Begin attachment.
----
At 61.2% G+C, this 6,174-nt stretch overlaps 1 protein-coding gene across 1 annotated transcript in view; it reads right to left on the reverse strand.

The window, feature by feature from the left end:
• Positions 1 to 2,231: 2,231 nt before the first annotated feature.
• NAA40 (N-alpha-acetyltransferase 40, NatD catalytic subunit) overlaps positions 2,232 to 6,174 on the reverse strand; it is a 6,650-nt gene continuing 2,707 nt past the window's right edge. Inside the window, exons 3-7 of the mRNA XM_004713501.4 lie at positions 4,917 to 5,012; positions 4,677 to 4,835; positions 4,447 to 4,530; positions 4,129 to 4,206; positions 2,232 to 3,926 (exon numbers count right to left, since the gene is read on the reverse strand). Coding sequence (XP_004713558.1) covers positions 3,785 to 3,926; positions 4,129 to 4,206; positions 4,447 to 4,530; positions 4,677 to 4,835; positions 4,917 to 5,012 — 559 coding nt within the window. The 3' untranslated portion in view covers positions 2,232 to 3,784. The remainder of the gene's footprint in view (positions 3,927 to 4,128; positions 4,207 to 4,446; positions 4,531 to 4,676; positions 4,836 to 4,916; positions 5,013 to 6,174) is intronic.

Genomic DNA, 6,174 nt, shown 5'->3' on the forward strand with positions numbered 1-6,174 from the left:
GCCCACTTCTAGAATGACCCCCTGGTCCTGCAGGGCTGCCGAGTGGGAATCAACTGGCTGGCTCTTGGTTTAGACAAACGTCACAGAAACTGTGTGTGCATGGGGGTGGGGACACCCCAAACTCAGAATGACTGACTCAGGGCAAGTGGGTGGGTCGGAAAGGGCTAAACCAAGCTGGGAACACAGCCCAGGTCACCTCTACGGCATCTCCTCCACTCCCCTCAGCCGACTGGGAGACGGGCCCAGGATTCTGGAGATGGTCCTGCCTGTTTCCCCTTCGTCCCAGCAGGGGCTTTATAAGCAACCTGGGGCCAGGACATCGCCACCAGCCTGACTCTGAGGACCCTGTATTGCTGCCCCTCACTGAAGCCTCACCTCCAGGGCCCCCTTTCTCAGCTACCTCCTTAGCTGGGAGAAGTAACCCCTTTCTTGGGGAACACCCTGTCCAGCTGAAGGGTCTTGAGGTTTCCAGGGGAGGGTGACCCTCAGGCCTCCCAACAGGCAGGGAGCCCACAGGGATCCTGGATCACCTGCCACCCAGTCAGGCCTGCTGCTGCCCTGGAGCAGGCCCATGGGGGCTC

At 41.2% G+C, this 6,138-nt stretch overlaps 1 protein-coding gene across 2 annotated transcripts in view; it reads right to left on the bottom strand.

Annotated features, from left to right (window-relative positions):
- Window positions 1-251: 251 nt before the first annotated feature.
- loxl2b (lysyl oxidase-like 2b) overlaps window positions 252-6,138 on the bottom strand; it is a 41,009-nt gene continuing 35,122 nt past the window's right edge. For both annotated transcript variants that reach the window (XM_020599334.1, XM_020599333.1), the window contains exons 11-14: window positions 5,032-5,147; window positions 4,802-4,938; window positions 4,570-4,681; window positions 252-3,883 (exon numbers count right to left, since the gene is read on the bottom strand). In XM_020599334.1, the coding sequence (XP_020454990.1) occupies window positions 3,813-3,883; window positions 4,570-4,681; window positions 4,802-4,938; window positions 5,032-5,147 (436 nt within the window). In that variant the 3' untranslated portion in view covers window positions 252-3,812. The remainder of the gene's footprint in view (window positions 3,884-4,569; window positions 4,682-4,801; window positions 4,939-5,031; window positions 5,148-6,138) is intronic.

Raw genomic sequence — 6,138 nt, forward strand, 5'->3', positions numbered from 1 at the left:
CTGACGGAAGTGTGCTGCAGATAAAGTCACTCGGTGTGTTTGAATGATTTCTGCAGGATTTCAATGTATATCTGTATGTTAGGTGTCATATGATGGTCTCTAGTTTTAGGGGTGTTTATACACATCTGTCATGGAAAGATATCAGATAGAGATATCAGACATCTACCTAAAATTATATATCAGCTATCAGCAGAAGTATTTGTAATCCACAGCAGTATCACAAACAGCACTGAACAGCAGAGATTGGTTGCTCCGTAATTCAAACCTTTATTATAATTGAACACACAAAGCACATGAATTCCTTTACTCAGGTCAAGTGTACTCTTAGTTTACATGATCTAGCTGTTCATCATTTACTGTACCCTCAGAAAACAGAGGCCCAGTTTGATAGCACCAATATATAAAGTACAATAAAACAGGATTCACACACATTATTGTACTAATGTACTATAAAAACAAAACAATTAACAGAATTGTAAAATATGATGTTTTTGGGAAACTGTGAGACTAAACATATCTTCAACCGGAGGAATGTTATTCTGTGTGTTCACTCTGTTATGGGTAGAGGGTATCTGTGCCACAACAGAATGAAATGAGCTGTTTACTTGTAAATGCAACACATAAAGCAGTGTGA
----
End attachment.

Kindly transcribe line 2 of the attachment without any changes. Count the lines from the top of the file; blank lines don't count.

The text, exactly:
The window, feature by feature from the left end: